There’s a very authentic energy. Nick said, ‘Let’s do Manchester. It’s a great town for us and a great venue.’ It was a good call. It was held on what they call Mad Friday, before the Christmas holiday. Everybody just goes crazy. Everybody was really in the mood to party.
That’s clear when the camera pans over the audience.
We brought in director Gavin Elder, who we’ve worked with for years. He stayed quite invisible to us. The key when you’re filming a live show is to make like there’s no cameras, because what you really want is an authentic performance. You want the musicians to do what they’re doing every night. People can get nervous and instead of giving 100 percent, they actually pull back. We were all happy with the performance that we gave and the way that it was shot. Fans and media alike are responding extremely positively.
The band’s American Express: Unstaged webcast show at the Mayan Theater in L.A. last year was quite unique with onstage guests and bizarre images. What did the band take away from working with director David Lynch on that? I know you and Nick were fans of his as teenagers and went to see his 1977 debut film Eraserhead together.
He’s a bit of a Peter Pan with a tremendous curiosity and sense of humor; great vigor. Everything you’d expect from a renaissance artist who’s in the fourth decade of his career. He was rigorous in his dedication. We were so amazed when he came onboard. He’s been dabbling more into music over the last few years. He sent us a remix of a song from the new album. We had no relationship with him at all. No sense that he would ever listen to our music or anything.
Just out of the blue, we [received a message] saying, ‘Hi, I’m David Lynch and I did a remix of your song “Girl Panic!”’ We were like, ‘Really? Wow, that’s very sweet of you.’ We listened to it and thought it was cool. We’d been talking to American Express about this concert series and who we could bring in. We thought, ‘Would David Lynch be interested in doing it?’
Lo and behold …
He was up for it, and I don’t think any of us could believe it or the degree to which he was engaged in it. There were no half measures. He really put his whole self into it.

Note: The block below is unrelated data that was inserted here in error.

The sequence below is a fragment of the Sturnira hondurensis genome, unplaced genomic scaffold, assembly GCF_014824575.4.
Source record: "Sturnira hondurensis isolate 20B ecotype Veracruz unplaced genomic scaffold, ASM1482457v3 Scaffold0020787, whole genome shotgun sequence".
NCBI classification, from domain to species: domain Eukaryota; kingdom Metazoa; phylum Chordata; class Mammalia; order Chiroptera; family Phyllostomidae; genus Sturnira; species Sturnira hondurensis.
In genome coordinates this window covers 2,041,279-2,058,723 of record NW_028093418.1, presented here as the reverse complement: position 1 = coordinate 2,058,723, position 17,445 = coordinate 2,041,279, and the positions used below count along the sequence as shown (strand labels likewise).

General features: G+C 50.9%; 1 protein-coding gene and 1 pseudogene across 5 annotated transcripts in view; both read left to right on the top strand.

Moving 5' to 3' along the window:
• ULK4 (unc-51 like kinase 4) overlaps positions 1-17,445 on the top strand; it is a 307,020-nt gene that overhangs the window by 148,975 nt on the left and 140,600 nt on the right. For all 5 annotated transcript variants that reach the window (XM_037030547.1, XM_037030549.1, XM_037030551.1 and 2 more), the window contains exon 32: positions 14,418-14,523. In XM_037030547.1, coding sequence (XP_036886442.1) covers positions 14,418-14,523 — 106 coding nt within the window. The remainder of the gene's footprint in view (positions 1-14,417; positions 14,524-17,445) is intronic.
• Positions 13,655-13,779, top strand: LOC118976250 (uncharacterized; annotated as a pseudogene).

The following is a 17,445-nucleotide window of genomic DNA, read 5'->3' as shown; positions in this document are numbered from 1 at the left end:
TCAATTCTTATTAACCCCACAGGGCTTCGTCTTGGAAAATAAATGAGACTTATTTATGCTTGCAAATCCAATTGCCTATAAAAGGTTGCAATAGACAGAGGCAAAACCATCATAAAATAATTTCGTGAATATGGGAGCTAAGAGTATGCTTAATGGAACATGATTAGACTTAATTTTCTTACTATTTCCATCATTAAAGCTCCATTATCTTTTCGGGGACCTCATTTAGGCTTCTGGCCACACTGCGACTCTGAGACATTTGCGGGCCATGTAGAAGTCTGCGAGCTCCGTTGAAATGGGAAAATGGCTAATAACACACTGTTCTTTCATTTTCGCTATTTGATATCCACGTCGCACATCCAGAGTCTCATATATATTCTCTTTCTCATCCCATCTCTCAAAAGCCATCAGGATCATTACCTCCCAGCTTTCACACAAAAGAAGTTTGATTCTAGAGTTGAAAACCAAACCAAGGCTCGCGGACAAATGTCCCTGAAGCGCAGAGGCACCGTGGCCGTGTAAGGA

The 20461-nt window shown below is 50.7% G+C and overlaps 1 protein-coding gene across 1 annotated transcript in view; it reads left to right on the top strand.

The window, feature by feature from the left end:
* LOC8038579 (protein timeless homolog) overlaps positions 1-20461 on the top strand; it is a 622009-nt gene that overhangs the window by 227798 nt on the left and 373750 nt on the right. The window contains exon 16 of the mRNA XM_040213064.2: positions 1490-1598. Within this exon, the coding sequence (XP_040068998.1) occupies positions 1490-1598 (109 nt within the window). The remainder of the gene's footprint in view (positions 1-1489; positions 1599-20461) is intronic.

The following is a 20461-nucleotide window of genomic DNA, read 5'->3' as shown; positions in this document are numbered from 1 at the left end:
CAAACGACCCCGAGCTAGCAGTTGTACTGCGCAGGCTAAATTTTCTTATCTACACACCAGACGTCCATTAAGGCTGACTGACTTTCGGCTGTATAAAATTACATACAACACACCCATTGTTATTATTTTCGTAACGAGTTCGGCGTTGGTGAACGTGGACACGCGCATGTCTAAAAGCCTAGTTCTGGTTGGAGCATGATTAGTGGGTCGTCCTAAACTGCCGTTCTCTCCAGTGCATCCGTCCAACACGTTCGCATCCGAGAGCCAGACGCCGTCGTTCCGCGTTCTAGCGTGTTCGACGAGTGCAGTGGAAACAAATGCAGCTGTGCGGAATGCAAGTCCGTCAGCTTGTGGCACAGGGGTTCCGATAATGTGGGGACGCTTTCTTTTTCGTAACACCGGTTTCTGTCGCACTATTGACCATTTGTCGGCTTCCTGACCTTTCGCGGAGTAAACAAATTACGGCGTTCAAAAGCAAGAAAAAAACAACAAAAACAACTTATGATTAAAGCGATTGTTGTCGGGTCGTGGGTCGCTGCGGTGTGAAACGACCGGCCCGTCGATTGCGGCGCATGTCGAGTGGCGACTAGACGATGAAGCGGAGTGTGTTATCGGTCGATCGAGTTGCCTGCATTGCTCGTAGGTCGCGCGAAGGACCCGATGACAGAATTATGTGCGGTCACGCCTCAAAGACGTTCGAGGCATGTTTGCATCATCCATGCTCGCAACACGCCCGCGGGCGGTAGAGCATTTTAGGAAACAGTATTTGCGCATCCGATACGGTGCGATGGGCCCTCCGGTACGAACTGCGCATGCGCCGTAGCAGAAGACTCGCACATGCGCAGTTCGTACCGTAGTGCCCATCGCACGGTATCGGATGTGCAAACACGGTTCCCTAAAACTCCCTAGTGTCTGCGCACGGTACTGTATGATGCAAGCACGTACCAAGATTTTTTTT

Were you surprised at how well All You Need Is Now was received? Duran Duran has never exactly been a critic’s darling.
It’s always nice to get positive feedback. You can’t rely on it. Fans really responded to it. I think that’s why we’re still on the road behind it – because the Duran Duran audience really connected with it in a way that they hadn’t with the two albums previously [including 2007's moderately received Red Carpet Massacre]. And probably even more albums before that. Even though Andy wasn’t a part of this one, it seemed to express the Duran Duran aesthetic.
His replacement on guitar, Dom Brown, has really fit in well.
Fantastic. We’re really lucky to have him. I love Andy and it was great to be on stage with him. But I have to say that Dom’s energy and his youth relative to ours – he’s just about to hit 40 – makes me really enjoy playing with him. He brings a lot of energy to the team.
Do you think letting a younger producer/musician like Mark Ronson take the studio reins for All You Need Is Now gave everyone a creative boost?
Massive. The thing is, we’re kind of at the age where we think we know it all. Actually, we’re at the age where we really need direction. But there’s so few [producers] that we all trust. Finding somebody that we all believe in and are prepared to put our faith in [is rare]. We did that to an extent with Timbaland [on Red Carpet Massacre], but he just wasn’t ever gonna hit the spot. I shouldn’t compare it, because it was a very different situation. Mark undoubtedly was the right man for the moment.
You’re planning to re-team with Ronson again for the next album in 2013.
Yeah, we’re talking and all of us are very much looking forward to it. I think it’s something that he wants to do as much as we do. It’s unusual to get that much …
… enthusiasm from a producer.
Yeah. I like the idea of doing another album with him. I feel like we’ve had a different producer on every album we’ve done for the last 20 years.
Your autobiography, The Pleasure Groove, comes out Oct. 16 via Dutton Books. What can you tell me about it?
It’s quite an authentic representation. The book’s in three parts. First is growing up in the ’60s and ’70s in Birmingham. Then the body of the Duran section is the early ’80s and that phenomenal rise. The third part is my coming to terms with becoming a human being and the challenges of fame. I’m happy with it.
Do you take a no-holds-barred approach to discussing the ’80s, when it really was a time of sex and drugs and rock ’n’ roll for you?
Well, you’ve got to hold some things back or nobody would ever speak to you again [laughs]. One’s still got an image to protect. You’ve got to put enough out there so people get the experience. Nobody needs everything. You’ve got to keep some for yourself.
Think your longtime followers will be surprised by the book?
Yes and no. I think fans have a sense of who I am. God knows there have been enough interviews, blogs and people who follow me on Twitter. They know what kind of person I am. I’m pretty open. I mix humor and honesty [in the book]. People usually have a snack with me and this will be like taking a three-course meal with me. I love one-on-one relationships. For me, that’s where I thrive. So it was an opportunity to have a really deep conversation or monologue.
Duran Duran performs Saturday, Aug. 11, at 8 p.m. at Pacific Amphitheatre, 100 Fair Drive, in Costa Mesa. Only lawn tickets remain, for $29.75.
Courtesy OC Register